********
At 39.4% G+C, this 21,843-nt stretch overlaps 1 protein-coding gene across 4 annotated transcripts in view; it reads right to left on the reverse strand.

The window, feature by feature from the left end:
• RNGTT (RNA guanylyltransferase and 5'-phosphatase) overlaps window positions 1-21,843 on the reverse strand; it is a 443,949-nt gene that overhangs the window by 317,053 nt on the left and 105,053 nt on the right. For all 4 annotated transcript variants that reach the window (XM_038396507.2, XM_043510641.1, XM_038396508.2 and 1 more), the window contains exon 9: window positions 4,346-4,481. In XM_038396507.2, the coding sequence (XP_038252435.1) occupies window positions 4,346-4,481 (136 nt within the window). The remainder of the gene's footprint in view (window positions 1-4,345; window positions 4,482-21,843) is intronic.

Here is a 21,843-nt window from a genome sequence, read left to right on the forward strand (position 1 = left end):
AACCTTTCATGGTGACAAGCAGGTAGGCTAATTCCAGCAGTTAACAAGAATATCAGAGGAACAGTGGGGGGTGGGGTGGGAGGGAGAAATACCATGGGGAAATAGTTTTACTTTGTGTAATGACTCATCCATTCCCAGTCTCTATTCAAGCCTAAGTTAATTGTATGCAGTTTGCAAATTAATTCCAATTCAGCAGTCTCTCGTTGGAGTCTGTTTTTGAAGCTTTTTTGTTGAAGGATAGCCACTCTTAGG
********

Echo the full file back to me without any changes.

At 39.4% G+C, this 21,843-nt stretch overlaps 1 protein-coding gene across 4 annotated transcripts in view; it reads right to left on the reverse strand.

The window, feature by feature from the left end:
• RNGTT (RNA guanylyltransferase and 5'-phosphatase) overlaps window positions 1-21,843 on the reverse strand; it is a 443,949-nt gene that overhangs the window by 317,053 nt on the left and 105,053 nt on the right. For all 4 annotated transcript variants that reach the window (XM_038396507.2, XM_043510641.1, XM_038396508.2 and 1 more), the window contains exon 9: window positions 4,346-4,481. In XM_038396507.2, the coding sequence (XP_038252435.1) occupies window positions 4,346-4,481 (136 nt within the window). The remainder of the gene's footprint in view (window positions 1-4,345; window positions 4,482-21,843) is intronic.

Here is a 21,843-nt window from a genome sequence, read left to right on the forward strand (position 1 = left end):
AACCTTTCATGGTGACAAGCAGGTAGGCTAATTCCAGCAGTTAACAAGAATATCAGAGGAACAGTGGGGGGTGGGGTGGGAGGGAGAAATACCATGGGGAAATAGTTTTACTTTGTGTAATGACTCATCCATTCCCAGTCTCTATTCAAGCCTAAGTTAATTGTATGCAGTTTGCAAATTAATTCCAATTCAGCAGTCTCTCGTTGGAGTCTGTTTTTGAAGCTTTTTTGTTGAAGGATAGCCACTCTTAGG